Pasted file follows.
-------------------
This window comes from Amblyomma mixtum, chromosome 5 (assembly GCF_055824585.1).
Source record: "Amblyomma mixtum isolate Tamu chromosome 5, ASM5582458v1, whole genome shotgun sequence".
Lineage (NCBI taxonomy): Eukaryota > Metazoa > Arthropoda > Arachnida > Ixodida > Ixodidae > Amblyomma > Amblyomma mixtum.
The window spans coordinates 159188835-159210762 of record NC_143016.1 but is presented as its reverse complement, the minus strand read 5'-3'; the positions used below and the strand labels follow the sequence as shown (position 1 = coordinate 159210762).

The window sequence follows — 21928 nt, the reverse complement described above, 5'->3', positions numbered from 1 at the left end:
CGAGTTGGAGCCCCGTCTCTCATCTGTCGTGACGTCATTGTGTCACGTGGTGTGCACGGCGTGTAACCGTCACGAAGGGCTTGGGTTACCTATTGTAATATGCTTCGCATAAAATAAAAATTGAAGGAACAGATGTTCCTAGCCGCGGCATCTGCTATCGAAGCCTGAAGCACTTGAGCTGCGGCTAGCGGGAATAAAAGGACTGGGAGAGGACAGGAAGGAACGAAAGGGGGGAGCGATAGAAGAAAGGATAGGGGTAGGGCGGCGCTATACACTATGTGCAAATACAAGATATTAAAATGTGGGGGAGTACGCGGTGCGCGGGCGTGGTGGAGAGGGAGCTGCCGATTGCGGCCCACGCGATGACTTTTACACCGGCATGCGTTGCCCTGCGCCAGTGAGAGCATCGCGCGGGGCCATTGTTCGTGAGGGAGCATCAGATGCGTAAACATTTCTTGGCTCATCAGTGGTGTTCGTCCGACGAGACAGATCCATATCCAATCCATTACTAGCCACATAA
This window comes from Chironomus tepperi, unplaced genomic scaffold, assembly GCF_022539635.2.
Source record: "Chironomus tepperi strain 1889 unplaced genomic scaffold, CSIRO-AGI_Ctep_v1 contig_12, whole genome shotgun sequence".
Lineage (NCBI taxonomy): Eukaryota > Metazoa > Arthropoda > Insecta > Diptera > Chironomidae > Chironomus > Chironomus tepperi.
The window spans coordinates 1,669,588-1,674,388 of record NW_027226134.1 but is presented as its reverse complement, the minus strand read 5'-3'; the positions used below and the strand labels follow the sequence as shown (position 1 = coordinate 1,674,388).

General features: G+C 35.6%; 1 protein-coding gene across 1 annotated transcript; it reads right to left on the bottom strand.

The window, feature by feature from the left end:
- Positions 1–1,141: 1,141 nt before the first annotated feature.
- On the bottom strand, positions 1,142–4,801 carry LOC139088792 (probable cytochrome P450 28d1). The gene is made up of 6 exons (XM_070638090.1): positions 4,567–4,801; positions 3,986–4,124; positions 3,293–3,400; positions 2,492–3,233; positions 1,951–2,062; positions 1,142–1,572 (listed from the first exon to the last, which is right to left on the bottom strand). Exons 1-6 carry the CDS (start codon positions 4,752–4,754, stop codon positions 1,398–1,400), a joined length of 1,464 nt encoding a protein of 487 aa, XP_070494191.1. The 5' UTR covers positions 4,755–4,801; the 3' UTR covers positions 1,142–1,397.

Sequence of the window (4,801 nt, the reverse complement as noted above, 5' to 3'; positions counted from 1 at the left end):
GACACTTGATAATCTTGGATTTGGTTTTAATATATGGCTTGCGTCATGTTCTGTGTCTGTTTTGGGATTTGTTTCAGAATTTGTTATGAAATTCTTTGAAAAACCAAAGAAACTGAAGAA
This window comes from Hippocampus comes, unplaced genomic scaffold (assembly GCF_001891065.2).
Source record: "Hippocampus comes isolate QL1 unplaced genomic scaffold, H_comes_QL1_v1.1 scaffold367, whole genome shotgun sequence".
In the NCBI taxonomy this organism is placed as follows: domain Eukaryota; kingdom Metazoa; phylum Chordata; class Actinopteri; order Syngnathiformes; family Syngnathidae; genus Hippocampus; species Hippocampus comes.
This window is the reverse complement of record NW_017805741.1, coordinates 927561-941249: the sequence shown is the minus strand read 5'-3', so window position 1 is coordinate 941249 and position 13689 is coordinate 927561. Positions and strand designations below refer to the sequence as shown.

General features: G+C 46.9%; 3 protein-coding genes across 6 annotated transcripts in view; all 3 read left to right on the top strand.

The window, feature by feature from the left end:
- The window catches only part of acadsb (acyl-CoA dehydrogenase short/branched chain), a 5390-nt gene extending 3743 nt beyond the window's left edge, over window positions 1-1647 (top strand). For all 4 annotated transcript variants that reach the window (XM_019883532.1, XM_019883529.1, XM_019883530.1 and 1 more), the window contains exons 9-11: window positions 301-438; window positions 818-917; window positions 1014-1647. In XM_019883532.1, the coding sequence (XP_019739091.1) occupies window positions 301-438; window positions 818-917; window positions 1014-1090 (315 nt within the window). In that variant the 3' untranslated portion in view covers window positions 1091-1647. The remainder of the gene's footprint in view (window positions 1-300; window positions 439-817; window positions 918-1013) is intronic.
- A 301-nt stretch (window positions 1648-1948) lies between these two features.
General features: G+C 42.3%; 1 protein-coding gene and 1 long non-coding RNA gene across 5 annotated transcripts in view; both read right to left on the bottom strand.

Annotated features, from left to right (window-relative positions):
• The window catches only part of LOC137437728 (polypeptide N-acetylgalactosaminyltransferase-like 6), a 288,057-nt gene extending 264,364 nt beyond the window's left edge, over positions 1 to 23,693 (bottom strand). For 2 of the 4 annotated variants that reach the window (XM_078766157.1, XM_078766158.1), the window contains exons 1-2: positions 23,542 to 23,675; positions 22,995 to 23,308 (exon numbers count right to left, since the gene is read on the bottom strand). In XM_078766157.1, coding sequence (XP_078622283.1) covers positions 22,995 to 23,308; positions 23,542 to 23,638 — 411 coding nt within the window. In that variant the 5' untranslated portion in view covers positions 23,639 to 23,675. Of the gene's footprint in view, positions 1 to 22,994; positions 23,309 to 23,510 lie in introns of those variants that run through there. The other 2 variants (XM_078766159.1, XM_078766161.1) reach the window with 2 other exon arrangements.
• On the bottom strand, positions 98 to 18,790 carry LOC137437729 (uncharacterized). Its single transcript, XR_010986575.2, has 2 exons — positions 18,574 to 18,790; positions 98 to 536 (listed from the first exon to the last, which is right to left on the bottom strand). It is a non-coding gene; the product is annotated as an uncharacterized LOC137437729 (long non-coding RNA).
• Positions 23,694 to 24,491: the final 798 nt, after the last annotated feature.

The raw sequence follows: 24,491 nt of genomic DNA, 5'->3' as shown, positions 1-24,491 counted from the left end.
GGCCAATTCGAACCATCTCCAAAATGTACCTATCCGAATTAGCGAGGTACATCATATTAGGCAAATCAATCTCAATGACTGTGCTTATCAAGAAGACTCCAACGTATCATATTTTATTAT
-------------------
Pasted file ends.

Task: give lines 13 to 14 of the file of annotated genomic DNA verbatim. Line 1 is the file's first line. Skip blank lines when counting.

- Positions 1–1,141: 1,141 nt before the first annotated feature.
- On the bottom strand, positions 1,142–4,801 carry LOC139088792 (probable cytochrome P450 28d1). The gene is made up of 6 exons (XM_070638090.1): positions 4,567–4,801; positions 3,986–4,124; positions 3,293–3,400; positions 2,492–3,233; positions 1,951–2,062; positions 1,142–1,572 (listed from the first exon to the last, which is right to left on the bottom strand). Exons 1-6 carry the CDS (start codon positions 4,752–4,754, stop codon positions 1,398–1,400), a joined length of 1,464 nt encoding a protein of 487 aa, XP_070494191.1. The 5' UTR covers positions 4,755–4,801; the 3' UTR covers positions 1,142–1,397.